Subject: I have found a DVD that I think you would enjoy
UMD for PSP
Genres: Music Video & Concerts
AUDIO TRACKS:E-ProQue Onda GueroGirlMissingBlack TambourineEarthquake WeatherHell YesBroken DrumScarecrowGo It AloneFarewell RideRental CarEmergency ExitBONUS AUDIO TRACKS:Send a Message to HerChain ReactionClap HandsGirl... more »
E. A Solinas | MD USA | 03/31/2005
(4 out of 5 stars)
"Beck is one of the musicians that you can really call an artist -- he grows, experiments, and works tirelessly on... whatever he's doing next. "Guero" (meaning "white boy") is a glorious, fun album that runs the gamut from distortion rock to Latin hip-hop. It's like a glorious musical collage.
It kicks off with the funky, distorted "e-Pro," which seems to hint at the style and attitude of Beck's "Midnight Vultures." From there he slips effortlessly into steady rock'n'roll set with electronica flourishes, some blues, country, a dash of funk, and a bit of retro pop. A little of this, a little of that, mix and bake at four hundred degrees.
However, Beck seems to try to give "Guero" a Latin flavor to match the title: in one song he raps in Spanish, while he gives a bossa nova flavor to "Missing." There's mentions of mariachi bands, Spanglish and Latin guitars. With that new influence, he does a nearly perfect job of expanding his talents, trying out new tricks and tunes while keeping one foot in the territory of his past albums.
Beck has done it all: He's been a folkie, a melancholy lover, a rocker, and a dancefloor weirdo. Now -- perhaps because of his marriage and baby -- he seems comfortable as a musician, dipping back to his previous albums and his childhood in East L.A. The result is one of the freshest albums that he has made in years.
Given the dozen or so musical styles that get thrown into the mix here, it wouldn't have been surprising if "Guero" had ended up sounding choppy. But startlingly, it doesn't. Instead, the bits of Latin music, funk and rock keep the wildly different songs linked together, like a colorful but fragmented painting that is held together with bright scotch tape.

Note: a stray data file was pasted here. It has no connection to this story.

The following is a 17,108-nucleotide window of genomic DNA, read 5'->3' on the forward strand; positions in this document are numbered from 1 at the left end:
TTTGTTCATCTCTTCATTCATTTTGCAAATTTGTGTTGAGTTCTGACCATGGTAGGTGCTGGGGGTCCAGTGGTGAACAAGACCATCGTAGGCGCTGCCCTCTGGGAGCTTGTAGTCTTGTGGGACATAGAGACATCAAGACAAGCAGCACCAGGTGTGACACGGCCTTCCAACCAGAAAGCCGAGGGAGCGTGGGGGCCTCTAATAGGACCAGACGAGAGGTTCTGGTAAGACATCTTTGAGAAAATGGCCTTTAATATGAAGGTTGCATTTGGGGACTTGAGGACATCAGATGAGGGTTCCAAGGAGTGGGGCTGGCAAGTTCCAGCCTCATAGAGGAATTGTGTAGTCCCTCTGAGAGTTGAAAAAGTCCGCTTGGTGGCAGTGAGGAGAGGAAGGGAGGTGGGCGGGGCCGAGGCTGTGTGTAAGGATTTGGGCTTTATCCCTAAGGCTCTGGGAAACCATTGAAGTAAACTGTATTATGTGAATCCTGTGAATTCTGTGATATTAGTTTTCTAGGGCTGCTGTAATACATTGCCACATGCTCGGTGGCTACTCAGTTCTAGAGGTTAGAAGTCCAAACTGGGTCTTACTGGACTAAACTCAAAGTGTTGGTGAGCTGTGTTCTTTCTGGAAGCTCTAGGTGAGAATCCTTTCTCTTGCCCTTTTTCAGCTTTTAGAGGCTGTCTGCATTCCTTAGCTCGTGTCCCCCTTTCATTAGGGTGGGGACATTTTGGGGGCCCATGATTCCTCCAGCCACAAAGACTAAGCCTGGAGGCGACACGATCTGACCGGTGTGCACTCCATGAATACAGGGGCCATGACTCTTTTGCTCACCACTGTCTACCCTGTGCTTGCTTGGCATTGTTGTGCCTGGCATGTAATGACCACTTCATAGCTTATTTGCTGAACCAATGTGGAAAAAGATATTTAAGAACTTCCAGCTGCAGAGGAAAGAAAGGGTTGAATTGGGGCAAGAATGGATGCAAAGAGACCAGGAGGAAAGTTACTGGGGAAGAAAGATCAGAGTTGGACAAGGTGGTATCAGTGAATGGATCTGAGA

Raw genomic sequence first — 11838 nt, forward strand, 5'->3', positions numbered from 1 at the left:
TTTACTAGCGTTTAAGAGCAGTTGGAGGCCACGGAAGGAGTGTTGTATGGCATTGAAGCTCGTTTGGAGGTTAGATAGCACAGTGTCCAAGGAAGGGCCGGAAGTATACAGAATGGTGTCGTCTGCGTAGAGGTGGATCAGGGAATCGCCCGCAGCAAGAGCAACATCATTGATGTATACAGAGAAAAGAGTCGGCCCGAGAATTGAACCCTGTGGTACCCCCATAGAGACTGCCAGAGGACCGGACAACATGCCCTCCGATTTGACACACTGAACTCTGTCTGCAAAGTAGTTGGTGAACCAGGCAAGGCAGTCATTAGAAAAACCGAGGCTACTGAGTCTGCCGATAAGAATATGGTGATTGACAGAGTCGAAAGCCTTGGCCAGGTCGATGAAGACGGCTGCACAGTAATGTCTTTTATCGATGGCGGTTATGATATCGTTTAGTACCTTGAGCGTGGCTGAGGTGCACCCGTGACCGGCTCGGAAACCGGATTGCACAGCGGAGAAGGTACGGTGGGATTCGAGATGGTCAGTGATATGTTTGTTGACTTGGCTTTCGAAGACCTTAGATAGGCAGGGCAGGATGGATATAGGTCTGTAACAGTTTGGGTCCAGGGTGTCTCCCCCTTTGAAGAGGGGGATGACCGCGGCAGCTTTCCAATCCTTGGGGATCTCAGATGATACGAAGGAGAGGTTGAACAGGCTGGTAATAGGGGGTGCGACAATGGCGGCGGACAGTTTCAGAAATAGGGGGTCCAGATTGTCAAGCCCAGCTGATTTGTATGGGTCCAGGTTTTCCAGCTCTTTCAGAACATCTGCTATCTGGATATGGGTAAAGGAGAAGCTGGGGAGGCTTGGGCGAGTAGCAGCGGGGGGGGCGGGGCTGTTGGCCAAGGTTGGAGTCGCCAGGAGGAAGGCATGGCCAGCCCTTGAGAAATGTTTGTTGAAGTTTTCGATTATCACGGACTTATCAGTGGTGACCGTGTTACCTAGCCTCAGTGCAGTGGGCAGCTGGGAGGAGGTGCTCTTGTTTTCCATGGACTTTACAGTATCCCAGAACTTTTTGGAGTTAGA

Not that marriage and daddyhood have changed Beck's pensive, melancholy style. His downbeat songwriting sits quietly in that place between self-pity and self-examination: In one song, he laments that "The sun burned a hole in my roof/I can't seem to fix it/And I hope rain doesn't come/Wash me down the gutter." Interpret it as you will.
Beck is still in fine form in "Guero," utilizing plenty of musical styles to create one of the best indierock albums of the year so far. This "white boy" knows exactly where he's going."
Death and the Fax Machine
Mark C. Grueter | New York, New York | 04/30/2005
(5 out of 5 stars)
""Armageddon will be a full on nuclear war between Brookstone and The Sharper Image." - Beck, the Hiro Ballroom of New York's Maritime Hotel, April 19th, 2005
Recently, scores of badly written and poorly imagined articles have materialized on the subject of Beck Hansen. Every couple years, Beck releases a new album and our music critics, eager to meet deadlines, invoke time-tested sound bites and clichés to demonstrate a supposed awareness of the artist's work. "Eclectic," "ironic," "pastiche," and "postmodern," are four words any assumed expert can safely get away with to describe Beck's music.
Is Beck returning to his Odelay roots? (One of the Big questions asked in your standard review). Because the Dust Brothers produced Beck's new album Guero, there's nothing wrong with critics making comparisons to the other Beck/Dust Brothers creation, 1996's Odelay. Unfortunately, the occasion paved the way for many pseudo-discoveries. For instance, several tone deaf and indolent reviews - no doubt mimicking one another - claim Guero's opening song "E-Pro" sounds just like "Devil's Haircut" from Odelay. While others say "E-Pro" sounds just like "Novocaine" from Odelay. So...which is it? Surely it cannot be both, as "Devil's Haircut" and "Novocaine" do not sound alike. It leads to the inevitable conclusion: "E-Pro," a uniquely weird tune cluttered with a chorus of "na na/na na nas" and co-written by the Beastie Boys, sounds like neither Odelay track.
In fact, after listening to this album for almost a month now, I feel safe writing that Guero does not sound anymore like Odelay than it does Mutations, just as it does not sound any more like Midnite Vultures as it does Sea Change. What is notable is that Guero, in many ways, brings together many of the complexities which superficially differentiate all the other albums.
The lack of time and thought put into a timed review often leads to mischaracterization. Proving yet again that it ought to stick to hilarious parodies, The Onion (in it's A.V. club) thinks Beck, at the end of the song "Que Onda Guero" is "making fun of easy targets" when we hear the names of Michael Bolton and Yanni shouted out in the backdrop. The poor reviewer in question, Keith Phipps, is confused. If he bothered to conduct a little research on Beck's bio, he would've known Beck grew up in a Latino neighborhood in East L.A. and was one of the only white kids at his school. The song "Que Onda Guero" (roughly "where are you going, white boy?") portrays the atmosphere in which Beck was teased - as a goofy-looking, guitar playing minority walking down the street. In between the Bolton and Yanni references, we also hear the words "James Joyce" (conveniently ignored by Phipps) uttered. The originator of Ulysses must be another one of Beck's easy targets...or not.